W3C home > Mailing lists > Public > public-webappsec@w3.org > January 2016

Re: Limiting requests from the internet to the intranet.

From: Mike West <mkwst@google.com>
Date: Mon, 4 Jan 2016 21:15:15 +0100
Message-ID: <CAKXHy=eB4i8GdFNy0Fg3pix6BDLFkqXT5tRhH01i6xZsY31ZAg@mail.gmail.com>
To: Chris Palmer <palmer@google.com>
Cc: Richard Barnes <rbarnes@mozilla.com>, Erik Nygren <erik+w3@nygren.org>, "public-webappsec@w3.org" <public-webappsec@w3.org>, Brad Hill <hillbrad@gmail.com>, Dan Veditz <dveditz@mozilla.com>, Brian Smith <brian@briansmith.org>, Ryan Sleevi <sleevi@google.com>, Justin Schuh <jschuh@google.com>, Devdatta Akhawe <dev@dropbox.com>, Anne van Kesteren <annevk@annevk.nl>, lee@asgard.org
On Mon, Jan 4, 2016 at 9:07 PM, Chris Palmer <palmer@google.com> wrote:

> Looks like Spotify, Dropbox, and a lot of unspecified applications from
> people who don't understand we're planning to offer an opt-in via ACAO or
> the like.
>

Well, at the time it wasn't clear that we were. My initial stab at this
certainly didn't. "My thinking on this issue has evolved."


> Spotify and Dropbox, at least, are modern software projects that can add
> the header in an update (and have updates).
>

Dropbox, I'm sure, will have no problems. I'm more concerned about the
amount of angry emails I'll get from enterprise folks, but, you know.
Progress.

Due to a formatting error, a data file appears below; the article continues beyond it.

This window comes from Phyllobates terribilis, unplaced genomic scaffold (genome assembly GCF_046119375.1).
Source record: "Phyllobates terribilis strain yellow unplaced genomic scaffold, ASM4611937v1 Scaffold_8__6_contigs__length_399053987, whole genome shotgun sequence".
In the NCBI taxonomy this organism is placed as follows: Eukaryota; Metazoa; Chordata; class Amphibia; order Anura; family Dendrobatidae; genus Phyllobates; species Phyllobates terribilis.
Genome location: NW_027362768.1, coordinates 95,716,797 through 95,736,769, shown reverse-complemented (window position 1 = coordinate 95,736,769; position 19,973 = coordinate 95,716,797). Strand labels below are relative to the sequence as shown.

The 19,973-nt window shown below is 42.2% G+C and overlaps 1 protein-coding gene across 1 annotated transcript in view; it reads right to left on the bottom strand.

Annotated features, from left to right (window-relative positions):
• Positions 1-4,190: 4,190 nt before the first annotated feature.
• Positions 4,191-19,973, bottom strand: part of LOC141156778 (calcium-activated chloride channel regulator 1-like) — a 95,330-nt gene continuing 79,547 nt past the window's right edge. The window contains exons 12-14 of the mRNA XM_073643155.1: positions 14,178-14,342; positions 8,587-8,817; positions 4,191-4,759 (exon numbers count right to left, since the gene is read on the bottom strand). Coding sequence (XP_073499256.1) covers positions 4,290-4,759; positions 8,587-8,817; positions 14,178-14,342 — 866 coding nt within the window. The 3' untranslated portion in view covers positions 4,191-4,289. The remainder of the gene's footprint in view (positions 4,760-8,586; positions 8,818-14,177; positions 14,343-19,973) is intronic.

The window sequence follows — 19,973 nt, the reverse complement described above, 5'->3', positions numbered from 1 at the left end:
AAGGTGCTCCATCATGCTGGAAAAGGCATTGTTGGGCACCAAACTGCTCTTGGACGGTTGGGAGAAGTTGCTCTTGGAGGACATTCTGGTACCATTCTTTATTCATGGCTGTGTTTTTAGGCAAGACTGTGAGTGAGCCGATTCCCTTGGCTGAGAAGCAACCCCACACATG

> I'm dubious about the trustworthiness of devices, and I imagine that Super
>> Awesome Refrigerator 2000 is more likely to want to be chatty about its
>> contents than I am. I'm not sure that abdicating that decision to the
>> device manufacturer is a good idea in general.
>>
>
> I'm somewhat confident that SAR 2000 is developed by people who will not
> opt into internet communication, and will instead leak what it knows by
> more mundane means. :)
>

But. but, SAR 2000 could automatically order milk for you! Or, you know,
tell https://grocery.evil.com/ that you totally need milk and that it
should raise the price a bit. In any event, IoT is scary.

But, all that having been said, if we are going to prompt people *after *the
> internal origin has already opted in, then it will (I believe) still be
> rare enough to not be too much of an annoyance.
>

Oh. That's clever. I was thinking of doing the prompt before the request,
but sandwiching a permission request/interstitial/whatever between the
preflight and the request sounds like a good idea.

-mike
Received on Monday, 4 January 2016 20:16:04 UTC

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